Haste makes…something-or-other

We see it time and again: the excitement and enthusiasm of those who discover something for the first time and want to know ALL about it.

This phenomenon occurs in all areas of life.  It permeates everything we do, whether it is cooking dinner for ourselves or deciding to take a night course, starting a  relationship or picking out a  knitting pattern.  Something different is dangled before us and we run headlong to jump in and roll in the shiny newness.

I suffer from “Ooooh, SHINY!” syndrome myself and love the rush I get from a new discovery, be it a person, place, or thing (nouns, anyone?).  There’s absolutely nothing wrong with the thrill of the new; without it, life would become stagnant fairly quickly.  In my opinion, though, the speed at which some people dive headfirst into new things is an issue.

One of the blogs I follow had a post not long ago about not putting the cart before the horse and it was incredibly apt.  Sometimes, in our haste to embrace the shiny NEW THINGS we forget that we don’t really know much about the topic, nor do we know where to start, and so we find something onto which we can latch and…and…and…then we get stuck.

We get stuck on the little things, like what our new lover thinks about the price of tea in China, or what color the cloth for our new altar should be.  We worry about proper offerings (is chocolate really always acceptable?), or whether our knife slant is exactly right to turn out carrots like the recipe says.  We forget to stop and take a breath.  We forget to separate that which matters from that which is nice to have.

Unless we have a vested interest in tea exportation, does it really matter how our lover feels about tea prices?  What does matter when we take on a new lover?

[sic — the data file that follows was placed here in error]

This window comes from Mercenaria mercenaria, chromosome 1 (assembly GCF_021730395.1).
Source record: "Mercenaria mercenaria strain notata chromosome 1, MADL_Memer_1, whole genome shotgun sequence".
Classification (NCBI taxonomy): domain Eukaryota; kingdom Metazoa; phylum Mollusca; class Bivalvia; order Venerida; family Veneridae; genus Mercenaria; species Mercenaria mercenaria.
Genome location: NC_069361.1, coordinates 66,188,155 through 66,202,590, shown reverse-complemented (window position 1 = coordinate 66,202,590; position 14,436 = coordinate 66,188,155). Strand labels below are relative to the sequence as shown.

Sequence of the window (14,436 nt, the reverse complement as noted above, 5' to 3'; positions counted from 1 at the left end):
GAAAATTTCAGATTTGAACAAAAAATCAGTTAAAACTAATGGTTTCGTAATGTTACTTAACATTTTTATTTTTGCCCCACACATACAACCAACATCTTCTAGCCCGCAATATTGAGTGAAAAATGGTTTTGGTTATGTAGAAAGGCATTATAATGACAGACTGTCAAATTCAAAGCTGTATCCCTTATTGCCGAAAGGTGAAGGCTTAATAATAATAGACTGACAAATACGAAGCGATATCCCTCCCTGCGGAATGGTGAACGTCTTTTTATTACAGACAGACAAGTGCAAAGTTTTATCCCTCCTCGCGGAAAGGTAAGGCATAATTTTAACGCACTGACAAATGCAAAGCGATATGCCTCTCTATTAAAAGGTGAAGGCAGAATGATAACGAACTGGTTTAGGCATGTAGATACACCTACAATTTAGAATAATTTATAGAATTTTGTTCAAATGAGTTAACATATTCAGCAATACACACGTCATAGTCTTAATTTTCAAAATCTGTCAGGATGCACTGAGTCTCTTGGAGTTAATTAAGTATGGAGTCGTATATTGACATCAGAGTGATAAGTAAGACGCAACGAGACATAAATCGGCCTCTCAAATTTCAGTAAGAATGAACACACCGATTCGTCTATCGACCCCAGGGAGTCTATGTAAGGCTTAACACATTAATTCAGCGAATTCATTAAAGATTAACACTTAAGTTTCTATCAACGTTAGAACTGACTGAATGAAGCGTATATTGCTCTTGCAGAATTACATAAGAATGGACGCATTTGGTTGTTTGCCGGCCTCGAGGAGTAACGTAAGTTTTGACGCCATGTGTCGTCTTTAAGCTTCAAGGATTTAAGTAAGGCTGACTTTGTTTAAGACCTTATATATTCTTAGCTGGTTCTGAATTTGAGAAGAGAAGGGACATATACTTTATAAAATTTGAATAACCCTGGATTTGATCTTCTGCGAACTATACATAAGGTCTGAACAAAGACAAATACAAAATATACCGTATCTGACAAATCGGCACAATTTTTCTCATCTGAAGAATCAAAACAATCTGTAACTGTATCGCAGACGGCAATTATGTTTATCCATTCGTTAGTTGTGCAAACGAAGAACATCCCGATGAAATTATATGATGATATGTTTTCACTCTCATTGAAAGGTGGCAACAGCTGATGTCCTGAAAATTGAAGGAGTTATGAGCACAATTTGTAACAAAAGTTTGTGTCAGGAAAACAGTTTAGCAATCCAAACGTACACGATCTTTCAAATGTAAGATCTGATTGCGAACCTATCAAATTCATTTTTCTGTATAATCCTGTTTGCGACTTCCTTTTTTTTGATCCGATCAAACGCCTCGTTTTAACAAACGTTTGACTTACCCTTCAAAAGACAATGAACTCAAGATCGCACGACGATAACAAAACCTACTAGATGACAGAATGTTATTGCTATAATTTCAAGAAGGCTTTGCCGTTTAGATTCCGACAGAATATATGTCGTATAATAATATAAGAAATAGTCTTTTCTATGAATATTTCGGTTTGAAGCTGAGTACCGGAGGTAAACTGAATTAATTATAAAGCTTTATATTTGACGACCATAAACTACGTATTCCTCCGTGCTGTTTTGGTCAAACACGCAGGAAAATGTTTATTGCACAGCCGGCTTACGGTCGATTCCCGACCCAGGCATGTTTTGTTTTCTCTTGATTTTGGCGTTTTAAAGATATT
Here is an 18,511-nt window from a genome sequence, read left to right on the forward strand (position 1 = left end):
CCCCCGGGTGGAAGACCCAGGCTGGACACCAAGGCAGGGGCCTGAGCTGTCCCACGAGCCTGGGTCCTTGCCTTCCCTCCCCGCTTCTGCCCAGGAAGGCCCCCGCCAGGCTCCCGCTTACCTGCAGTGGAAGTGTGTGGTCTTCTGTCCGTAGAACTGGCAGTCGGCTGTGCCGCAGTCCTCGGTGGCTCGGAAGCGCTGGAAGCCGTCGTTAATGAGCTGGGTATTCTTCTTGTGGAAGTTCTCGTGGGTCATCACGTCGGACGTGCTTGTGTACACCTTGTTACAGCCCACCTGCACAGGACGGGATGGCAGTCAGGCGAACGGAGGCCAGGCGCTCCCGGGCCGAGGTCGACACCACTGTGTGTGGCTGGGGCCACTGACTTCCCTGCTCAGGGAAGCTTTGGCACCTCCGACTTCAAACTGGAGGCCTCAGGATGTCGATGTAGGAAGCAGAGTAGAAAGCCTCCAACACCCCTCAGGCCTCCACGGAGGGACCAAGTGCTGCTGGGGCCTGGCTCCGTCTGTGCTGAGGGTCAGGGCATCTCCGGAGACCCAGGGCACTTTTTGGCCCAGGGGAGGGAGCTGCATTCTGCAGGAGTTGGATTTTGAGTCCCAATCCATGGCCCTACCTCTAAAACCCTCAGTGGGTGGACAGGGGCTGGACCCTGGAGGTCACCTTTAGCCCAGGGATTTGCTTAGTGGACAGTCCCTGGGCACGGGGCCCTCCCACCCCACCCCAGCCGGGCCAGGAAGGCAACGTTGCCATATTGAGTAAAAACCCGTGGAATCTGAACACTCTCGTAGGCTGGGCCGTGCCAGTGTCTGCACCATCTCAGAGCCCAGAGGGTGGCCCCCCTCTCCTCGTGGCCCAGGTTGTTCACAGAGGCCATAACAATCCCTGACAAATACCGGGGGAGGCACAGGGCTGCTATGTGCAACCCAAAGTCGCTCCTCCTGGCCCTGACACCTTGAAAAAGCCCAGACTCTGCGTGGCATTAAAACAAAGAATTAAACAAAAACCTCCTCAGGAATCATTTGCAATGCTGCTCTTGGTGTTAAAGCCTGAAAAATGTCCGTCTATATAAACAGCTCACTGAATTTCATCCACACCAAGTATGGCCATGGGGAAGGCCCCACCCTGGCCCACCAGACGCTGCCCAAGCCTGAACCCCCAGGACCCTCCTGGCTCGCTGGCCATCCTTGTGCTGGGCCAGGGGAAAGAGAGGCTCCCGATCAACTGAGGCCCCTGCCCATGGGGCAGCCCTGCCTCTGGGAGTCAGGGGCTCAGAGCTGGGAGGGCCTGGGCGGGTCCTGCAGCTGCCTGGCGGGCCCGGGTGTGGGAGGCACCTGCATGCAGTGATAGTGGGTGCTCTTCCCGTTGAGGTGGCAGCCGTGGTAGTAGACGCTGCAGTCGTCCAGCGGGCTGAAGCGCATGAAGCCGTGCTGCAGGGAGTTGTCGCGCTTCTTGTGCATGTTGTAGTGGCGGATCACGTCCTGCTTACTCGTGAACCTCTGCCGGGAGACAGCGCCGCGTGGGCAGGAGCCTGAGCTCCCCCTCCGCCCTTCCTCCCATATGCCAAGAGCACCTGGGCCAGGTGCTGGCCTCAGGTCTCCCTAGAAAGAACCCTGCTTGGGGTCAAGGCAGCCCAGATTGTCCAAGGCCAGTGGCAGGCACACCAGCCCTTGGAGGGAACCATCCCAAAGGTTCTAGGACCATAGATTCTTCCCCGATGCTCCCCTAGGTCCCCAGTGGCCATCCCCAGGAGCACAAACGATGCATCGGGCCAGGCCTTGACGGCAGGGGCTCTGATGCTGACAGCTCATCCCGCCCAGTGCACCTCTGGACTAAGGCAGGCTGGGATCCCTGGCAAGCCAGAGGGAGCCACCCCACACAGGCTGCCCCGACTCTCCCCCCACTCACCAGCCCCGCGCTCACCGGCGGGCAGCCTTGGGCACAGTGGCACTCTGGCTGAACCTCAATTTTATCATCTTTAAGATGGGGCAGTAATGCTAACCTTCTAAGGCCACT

If we don’t really understand the reason for an altar, does it really matter what color cloth we use?  Where (if anywhere) does an altar fit into the path we want to follow?  What is an altar anyway?

We need to slow down and examine why we’re doing in addition to what we’re doing.


11 responses to “Haste makes…something-or-other

  1. im like this, down to a t. im forever discovering new things and diving head first before i have a chance to asses all the risks

  2. I loved this entry. I loved it. This. This. This.

    I’m so guilty of this myself, especially when I first began this whole thing. I wanted to get to the punch line before hearing the joke, so to speak. It seemed like everyone I knew was doing something worth it and I was left out of the fun. Enter in all the mistakes with Ganesha and in the “coven” I belonged to. Unfortunately, the act of patience is one of those things that comes with age and a lot of mistakes.

    But thank you for this post. It’s bookmarked because I’m sure I’ll be linking back to it in various posts in future.

    • You say the nicest things!

      I think so many people could benefit from taking a moment to slow down and really assess what they’re doing. The obsession with “What should I offer to X deity?” is a perfect example; I always want to respond with “What do you know about X deity? How does worship of X fit into your path? Figure these things out first and then worry about whether X likes cinnamon or not.”

      I’ve probably more posts coming up on this topic.

  3. I have been very outspoken about people running headlong into things. It’s a pet peeve of mine in a well known Kemetic temple that people can go from a guest to a full fledged member in under 6 months. It bothers me. I think people should really learn to love the journey, and the growth and to take the time to develop the discipline to pace yourself. You know? I’m not always great at it, but I do try to go at things in an even pace, not to run headlong into something and look stupid lol.

    Anywho, rant over. Good post 🙂

    • I don’t think any of us are great at it all the time but we can always stop for a breather at some point. I’ve been known to take a look back at what I’ve done and go, “Oh shit – that makes no sense” and then start over again. Sometimes I think being pagan is all about the ability to reboot. 😉

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